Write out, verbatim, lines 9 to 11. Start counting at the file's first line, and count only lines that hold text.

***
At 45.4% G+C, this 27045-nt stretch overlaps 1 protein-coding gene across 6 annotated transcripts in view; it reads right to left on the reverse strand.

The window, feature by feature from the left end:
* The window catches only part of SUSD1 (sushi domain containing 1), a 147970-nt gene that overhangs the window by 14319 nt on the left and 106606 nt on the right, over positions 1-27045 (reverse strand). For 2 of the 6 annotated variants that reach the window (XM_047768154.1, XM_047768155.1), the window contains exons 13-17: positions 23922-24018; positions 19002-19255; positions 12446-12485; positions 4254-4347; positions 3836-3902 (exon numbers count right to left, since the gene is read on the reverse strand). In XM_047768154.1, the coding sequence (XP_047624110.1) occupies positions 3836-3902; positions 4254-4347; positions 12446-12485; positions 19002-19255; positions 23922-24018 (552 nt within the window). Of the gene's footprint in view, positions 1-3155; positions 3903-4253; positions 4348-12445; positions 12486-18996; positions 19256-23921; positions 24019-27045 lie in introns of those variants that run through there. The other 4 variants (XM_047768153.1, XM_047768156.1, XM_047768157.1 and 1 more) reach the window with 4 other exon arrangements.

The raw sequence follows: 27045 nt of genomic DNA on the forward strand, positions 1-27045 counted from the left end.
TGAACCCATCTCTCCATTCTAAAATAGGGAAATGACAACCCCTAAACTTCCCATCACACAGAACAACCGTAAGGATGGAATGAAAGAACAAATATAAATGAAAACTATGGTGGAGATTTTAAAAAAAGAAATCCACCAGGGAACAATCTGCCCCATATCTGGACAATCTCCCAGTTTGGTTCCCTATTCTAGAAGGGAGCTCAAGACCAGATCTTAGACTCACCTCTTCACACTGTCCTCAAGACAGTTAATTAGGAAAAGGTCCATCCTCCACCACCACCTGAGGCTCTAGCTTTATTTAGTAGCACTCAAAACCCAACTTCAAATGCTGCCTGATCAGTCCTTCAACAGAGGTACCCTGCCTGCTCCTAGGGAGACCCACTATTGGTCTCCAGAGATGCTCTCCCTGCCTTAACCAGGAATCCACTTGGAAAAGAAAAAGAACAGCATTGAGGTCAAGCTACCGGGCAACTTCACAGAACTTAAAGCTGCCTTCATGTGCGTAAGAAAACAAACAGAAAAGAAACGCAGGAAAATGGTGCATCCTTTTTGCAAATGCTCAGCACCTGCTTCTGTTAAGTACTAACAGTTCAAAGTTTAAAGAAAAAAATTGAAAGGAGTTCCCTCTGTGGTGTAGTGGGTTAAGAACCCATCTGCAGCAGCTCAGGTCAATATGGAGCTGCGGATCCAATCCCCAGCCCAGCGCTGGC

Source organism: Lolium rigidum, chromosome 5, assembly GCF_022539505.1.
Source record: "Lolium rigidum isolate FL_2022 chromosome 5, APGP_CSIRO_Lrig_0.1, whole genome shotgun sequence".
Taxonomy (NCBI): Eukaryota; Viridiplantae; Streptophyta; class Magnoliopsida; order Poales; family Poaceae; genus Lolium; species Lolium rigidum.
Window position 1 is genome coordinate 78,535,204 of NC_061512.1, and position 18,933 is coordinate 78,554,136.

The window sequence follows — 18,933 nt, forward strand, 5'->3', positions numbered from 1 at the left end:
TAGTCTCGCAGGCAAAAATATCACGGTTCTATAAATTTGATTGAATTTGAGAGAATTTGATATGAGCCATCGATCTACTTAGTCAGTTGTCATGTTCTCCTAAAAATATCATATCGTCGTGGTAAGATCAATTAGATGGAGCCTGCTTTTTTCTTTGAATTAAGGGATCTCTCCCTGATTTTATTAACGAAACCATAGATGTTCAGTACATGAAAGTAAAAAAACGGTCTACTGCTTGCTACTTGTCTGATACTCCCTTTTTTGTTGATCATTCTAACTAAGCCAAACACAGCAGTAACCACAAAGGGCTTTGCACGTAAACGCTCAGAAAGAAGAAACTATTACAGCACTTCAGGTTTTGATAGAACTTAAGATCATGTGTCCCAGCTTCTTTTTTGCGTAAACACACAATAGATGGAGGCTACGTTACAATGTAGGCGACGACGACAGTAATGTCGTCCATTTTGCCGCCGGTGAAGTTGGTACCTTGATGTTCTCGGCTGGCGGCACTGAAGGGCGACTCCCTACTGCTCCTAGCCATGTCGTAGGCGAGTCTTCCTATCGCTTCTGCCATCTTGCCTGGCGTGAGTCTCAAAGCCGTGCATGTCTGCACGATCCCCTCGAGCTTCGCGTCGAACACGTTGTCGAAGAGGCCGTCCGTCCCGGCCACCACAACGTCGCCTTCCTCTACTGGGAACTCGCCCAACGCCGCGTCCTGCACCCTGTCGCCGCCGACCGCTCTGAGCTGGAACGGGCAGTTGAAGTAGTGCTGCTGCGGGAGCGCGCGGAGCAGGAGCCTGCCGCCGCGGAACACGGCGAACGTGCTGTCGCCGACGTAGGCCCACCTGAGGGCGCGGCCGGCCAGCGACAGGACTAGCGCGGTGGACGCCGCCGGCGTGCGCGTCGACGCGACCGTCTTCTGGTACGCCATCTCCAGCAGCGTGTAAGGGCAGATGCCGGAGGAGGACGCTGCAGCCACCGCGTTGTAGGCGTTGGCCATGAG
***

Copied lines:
Window position 1 is genome coordinate 78,535,204 of NC_061512.1, and position 18,933 is coordinate 78,554,136.

The window sequence follows — 18,933 nt, forward strand, 5'->3', positions numbered from 1 at the left end:
TAGTCTCGCAGGCAAAAATATCACGGTTCTATAAATTTGATTGAATTTGAGAGAATTTGATATGAGCCATCGATCTACTTAGTCAGTTGTCATGTTCTCCTAAAAATATCATATCGTCGTGGTAAGATCAATTAGATGGAGCCTGCTTTTTTCTTTGAATTAAGGGATCTCTCCCTGATTTTATTAACGAAACCATAGATGTTCAGTACATGAAAGTAAAAAAACGGTCTACTGCTTGCTACTTGTCTGATACTCCCTTTTTTGTTGATCATTCTAACTAAGCCAAACACAGCAGTAACCACAAAGGGCTTTGCACGTAAACGCTCAGAAAGAAGAAACTATTACAGCACTTCAGGTTTTGATAGAACTTAAGATCATGTGTCCCAGCTTCTTTTTTGCGTAAACACACAATAGATGGAGGCTACGTTACAATGTAGGCGACGACGACAGTAATGTCGTCCATTTTGCCGCCGGTGAAGTTGGTACCTTGATGTTCTCGGCTGGCGGCACTGAAGGGCGACTCCCTACTGCTCCTAGCCATGTCGTAGGCGAGTCTTCCTATCGCTTCTGCCATCTTGCCTGGCGTGAGTCTCAAAGCCGTGCATGTCTGCACGATCCCCTCGAGCTTCGCGTCGAACACGTTGTCGAAGAGGCCGTCCGTCCCGGCCACCACAACGTCGCCTTCCTCTACTGGGAACTCGCCCAACGCCGCGTCCTGCACCCTGTCGCCGCCGACCGCTCTGAGCTGGAACGGGCAGTTGAAGTAGTGCTGCTGCGGGAGCGCGCGGAGCAGGAGCCTGCCGCCGCGGAACACGGCGAACGTGCTGTCGCCGACGTAGGCCCACCTGAGGGCGCGGCCGGCCAGCGACAGGACTAGCGCGGTGGACGCCGCCGGCGTGCGCGTCGACGCGACCGTCTTCTGGTACGCCATCTCCAGCAGCGTGTAAGGGCAGATGCCGGAGGAGGACGCTGCAGCCACCGCGTTGTAGGCGTTGGCCATGAG